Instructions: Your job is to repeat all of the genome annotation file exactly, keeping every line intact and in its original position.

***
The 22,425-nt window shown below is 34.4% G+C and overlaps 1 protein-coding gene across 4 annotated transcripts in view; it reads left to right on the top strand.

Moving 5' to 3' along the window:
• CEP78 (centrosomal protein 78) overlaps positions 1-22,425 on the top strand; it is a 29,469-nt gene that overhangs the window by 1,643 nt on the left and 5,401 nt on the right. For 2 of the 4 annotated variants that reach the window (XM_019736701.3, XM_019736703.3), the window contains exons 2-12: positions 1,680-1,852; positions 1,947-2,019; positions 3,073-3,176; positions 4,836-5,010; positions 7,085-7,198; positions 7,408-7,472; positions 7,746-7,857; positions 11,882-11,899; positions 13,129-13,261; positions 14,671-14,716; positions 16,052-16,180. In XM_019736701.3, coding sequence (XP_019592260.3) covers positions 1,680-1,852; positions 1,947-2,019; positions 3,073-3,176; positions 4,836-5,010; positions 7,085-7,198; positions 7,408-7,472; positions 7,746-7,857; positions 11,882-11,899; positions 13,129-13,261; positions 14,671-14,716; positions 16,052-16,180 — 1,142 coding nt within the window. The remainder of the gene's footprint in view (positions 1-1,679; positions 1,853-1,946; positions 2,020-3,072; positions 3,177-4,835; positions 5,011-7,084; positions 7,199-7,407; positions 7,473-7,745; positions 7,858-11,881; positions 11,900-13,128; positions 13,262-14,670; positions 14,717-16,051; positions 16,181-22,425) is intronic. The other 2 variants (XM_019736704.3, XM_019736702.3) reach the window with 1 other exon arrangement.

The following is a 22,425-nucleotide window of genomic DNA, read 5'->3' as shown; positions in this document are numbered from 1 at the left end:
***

The 22,425-nt window shown below is 34.4% G+C and overlaps 1 protein-coding gene across 4 annotated transcripts in view; it reads left to right on the top strand.

Moving 5' to 3' along the window:
• CEP78 (centrosomal protein 78) overlaps positions 1-22,425 on the top strand; it is a 29,469-nt gene that overhangs the window by 1,643 nt on the left and 5,401 nt on the right. For 2 of the 4 annotated variants that reach the window (XM_019736701.3, XM_019736703.3), the window contains exons 2-12: positions 1,680-1,852; positions 1,947-2,019; positions 3,073-3,176; positions 4,836-5,010; positions 7,085-7,198; positions 7,408-7,472; positions 7,746-7,857; positions 11,882-11,899; positions 13,129-13,261; positions 14,671-14,716; positions 16,052-16,180. In XM_019736701.3, coding sequence (XP_019592260.3) covers positions 1,680-1,852; positions 1,947-2,019; positions 3,073-3,176; positions 4,836-5,010; positions 7,085-7,198; positions 7,408-7,472; positions 7,746-7,857; positions 11,882-11,899; positions 13,129-13,261; positions 14,671-14,716; positions 16,052-16,180 — 1,142 coding nt within the window. The remainder of the gene's footprint in view (positions 1-1,679; positions 1,853-1,946; positions 2,020-3,072; positions 3,177-4,835; positions 5,011-7,084; positions 7,199-7,407; positions 7,473-7,745; positions 7,858-11,881; positions 11,900-13,128; positions 13,262-14,670; positions 14,717-16,051; positions 16,181-22,425) is intronic. The other 2 variants (XM_019736704.3, XM_019736702.3) reach the window with 1 other exon arrangement.

The following is a 22,425-nucleotide window of genomic DNA, read 5'->3' as shown; positions in this document are numbered from 1 at the left end: